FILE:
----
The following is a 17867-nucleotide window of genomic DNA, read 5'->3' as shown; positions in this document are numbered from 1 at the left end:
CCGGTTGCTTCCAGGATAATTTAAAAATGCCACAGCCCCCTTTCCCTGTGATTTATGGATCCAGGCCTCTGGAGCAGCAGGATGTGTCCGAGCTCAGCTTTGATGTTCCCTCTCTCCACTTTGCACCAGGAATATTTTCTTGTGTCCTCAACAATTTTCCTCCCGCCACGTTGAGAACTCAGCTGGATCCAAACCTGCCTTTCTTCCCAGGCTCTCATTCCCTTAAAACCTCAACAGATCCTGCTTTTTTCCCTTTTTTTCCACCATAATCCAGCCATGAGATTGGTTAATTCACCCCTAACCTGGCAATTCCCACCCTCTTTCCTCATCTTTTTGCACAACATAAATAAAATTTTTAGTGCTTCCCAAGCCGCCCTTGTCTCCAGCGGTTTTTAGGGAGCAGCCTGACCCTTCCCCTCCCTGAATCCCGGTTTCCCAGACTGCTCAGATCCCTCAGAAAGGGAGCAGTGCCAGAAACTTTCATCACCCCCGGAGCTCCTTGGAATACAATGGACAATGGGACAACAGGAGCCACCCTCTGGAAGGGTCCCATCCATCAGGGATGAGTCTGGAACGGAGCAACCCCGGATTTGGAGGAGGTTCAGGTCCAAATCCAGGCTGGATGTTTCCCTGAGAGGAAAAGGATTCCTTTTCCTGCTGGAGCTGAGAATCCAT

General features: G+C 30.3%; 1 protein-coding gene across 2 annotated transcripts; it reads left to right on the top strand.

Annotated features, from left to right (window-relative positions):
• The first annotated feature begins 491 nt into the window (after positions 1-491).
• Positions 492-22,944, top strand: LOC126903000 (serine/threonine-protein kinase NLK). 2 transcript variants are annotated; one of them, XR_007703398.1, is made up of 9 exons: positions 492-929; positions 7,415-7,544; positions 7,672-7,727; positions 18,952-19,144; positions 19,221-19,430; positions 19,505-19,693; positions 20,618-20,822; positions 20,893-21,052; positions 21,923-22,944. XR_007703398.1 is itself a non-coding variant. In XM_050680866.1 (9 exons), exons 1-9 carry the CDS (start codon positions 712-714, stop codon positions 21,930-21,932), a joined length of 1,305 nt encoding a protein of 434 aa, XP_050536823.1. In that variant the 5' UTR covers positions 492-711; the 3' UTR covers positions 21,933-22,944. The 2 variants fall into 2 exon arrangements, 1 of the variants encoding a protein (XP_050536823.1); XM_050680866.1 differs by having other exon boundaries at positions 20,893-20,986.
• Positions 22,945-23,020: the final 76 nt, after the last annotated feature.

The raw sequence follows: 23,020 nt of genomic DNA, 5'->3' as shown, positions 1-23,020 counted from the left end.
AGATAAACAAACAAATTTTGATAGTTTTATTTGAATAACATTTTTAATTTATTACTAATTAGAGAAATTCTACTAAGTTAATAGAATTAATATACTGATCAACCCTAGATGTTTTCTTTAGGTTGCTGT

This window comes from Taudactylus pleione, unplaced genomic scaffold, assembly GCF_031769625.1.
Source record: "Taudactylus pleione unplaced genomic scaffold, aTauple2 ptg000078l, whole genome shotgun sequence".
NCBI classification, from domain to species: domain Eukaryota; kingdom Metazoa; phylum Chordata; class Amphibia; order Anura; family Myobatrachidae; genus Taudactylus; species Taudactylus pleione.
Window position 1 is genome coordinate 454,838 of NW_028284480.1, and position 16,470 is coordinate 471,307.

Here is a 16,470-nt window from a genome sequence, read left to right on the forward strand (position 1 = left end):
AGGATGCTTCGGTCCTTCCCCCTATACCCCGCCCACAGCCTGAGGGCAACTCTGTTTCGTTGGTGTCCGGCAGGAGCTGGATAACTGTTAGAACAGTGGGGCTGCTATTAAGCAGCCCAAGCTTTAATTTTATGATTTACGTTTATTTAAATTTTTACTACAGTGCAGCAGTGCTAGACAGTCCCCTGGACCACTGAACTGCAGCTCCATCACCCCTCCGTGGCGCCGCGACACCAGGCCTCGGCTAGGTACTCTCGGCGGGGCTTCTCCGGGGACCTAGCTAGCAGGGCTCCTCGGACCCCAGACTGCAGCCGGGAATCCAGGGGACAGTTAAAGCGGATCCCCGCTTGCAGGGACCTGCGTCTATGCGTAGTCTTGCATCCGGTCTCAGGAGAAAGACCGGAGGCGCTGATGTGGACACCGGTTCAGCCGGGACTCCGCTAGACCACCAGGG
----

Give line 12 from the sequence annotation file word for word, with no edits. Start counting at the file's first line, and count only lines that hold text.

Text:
NCBI classification, from domain to species: domain Eukaryota; kingdom Metazoa; phylum Chordata; class Amphibia; order Anura; family Myobatrachidae; genus Taudactylus; species Taudactylus pleione.